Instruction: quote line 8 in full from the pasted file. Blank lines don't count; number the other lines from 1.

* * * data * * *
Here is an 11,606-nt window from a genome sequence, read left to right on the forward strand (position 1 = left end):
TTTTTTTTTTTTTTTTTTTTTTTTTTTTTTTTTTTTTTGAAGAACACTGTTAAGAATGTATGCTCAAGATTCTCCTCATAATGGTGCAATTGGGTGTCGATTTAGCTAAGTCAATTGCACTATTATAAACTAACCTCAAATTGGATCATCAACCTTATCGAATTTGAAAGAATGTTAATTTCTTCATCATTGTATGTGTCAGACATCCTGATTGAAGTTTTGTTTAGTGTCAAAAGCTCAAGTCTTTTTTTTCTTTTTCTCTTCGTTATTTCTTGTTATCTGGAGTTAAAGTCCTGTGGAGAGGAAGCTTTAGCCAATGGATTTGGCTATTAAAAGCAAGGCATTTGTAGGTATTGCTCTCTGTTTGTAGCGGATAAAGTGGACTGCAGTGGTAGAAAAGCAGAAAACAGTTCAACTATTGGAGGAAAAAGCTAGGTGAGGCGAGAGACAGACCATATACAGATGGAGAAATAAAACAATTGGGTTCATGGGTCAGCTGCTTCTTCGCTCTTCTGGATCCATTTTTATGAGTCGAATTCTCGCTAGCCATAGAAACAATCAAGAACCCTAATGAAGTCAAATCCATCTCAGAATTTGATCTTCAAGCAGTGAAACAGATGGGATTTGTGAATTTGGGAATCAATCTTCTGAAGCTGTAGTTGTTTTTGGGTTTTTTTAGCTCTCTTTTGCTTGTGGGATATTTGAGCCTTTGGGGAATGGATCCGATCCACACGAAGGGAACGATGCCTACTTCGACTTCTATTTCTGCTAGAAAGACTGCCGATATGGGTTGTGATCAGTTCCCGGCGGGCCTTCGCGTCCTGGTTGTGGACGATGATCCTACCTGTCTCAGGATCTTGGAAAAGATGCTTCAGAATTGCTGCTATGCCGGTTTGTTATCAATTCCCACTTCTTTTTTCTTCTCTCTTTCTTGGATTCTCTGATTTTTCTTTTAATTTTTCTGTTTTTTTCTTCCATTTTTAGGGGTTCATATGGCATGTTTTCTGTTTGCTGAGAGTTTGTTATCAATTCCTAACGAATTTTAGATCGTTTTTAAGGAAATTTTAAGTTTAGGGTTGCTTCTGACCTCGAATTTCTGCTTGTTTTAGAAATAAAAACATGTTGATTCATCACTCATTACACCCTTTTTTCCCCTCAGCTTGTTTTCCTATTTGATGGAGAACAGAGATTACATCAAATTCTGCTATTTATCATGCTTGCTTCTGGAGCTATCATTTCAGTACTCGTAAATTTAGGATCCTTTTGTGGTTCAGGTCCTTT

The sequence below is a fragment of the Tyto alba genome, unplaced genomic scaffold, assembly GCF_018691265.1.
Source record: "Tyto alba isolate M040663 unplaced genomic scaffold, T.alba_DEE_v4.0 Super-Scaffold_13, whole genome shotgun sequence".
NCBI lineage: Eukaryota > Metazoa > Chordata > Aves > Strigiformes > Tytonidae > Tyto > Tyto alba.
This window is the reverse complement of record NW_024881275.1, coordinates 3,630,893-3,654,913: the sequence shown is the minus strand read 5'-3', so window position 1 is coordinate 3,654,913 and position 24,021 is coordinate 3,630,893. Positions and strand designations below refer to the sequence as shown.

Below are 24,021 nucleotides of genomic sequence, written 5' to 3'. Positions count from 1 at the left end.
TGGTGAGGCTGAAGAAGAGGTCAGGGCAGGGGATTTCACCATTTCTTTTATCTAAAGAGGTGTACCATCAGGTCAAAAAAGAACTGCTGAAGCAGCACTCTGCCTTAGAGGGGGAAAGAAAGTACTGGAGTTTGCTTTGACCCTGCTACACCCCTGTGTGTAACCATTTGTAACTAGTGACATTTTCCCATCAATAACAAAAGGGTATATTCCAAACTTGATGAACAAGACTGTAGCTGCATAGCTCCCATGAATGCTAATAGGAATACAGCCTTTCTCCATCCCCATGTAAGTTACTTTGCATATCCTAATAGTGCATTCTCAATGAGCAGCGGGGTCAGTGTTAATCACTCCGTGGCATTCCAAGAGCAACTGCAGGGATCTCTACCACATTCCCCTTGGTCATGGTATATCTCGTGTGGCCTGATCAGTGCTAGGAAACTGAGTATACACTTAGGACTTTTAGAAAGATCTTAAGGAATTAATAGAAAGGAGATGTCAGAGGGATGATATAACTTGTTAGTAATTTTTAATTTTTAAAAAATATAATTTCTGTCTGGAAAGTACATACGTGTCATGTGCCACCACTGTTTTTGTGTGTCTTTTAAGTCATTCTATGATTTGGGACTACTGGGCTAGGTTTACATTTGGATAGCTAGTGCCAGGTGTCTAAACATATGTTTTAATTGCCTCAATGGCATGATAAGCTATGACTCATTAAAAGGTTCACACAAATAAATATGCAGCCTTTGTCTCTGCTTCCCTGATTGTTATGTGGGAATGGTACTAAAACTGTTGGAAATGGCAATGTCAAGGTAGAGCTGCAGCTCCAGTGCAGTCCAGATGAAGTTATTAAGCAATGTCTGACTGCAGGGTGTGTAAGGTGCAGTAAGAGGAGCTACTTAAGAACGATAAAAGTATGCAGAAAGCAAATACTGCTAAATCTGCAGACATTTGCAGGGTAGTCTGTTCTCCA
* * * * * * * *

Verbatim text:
TGGTGAGGCTGAAGAAGAGGTCAGGGCAGGGGATTTCACCATTTCTTTTATCTAAAGAGGTGTACCATCAGGTCAAAAAAGAACTGCTGAAGCAGCACTCTGCCTTAGAGGGGGAAAGAAAGTACTGGAGTTTGCTTTGACCCTGCTACACCCCTGTGTGTAACCATTTGTAACTAGTGACATTTTCCCATCAATAACAAAAGGGTATATTCCAAACTTGATGAACAAGACTGTAGCTGCATAGCTCCCATGAATGCTAATAGGAATACAGCCTTTCTCCATCCCCATGTAAGTTACTTTGCATATCCTAATAGTGCATTCTCAATGAGCAGCGGGGTCAGTGTTAATCACTCCGTGGCATTCCAAGAGCAACTGCAGGGATCTCTACCACATTCCCCTTGGTCATGGTATATCTCGTGTGGCCTGATCAGTGCTAGGAAACTGAGTATACACTTAGGACTTTTAGAAAGATCTTAAGGAATTAATAGAAAGGAGATGTCAGAGGGATGATATAACTTGTTAGTAATTTTTAATTTTTAAAAAATATAATTTCTGTCTGGAAAGTACATACGTGTCATGTGCCACCACTGTTTTTGTGTGTCTTTTAAGTCATTCTATGATTTGGGACTACTGGGCTAGGTTTACATTTGGATAGCTAGTGCCAGGTGTCTAAACATATGTTTTAATTGCCTCAATGGCATGATAAGCTATGACTCATTAAAAGGTTCACACAAATAAATATGCAGCCTTTGTCTCTGCTTCCCTGATTGTTATGTGGGAATGGTACTAAAACTGTTGGAAATGGCAATGTCAAGGTAGAGCTGCAGCTCCAGTGCAGTCCAGATGAAGTTATTAAGCAATGTCTGACTGCAGGGTGTGTAAGGTGCAGTAAGAGGAGCTACTTAAGAACGATAAAAGTATGCAGAAAGCAAATACTGCTAAATCTGCAGACATTTGCAGGGTAGTCTGTTCTCCA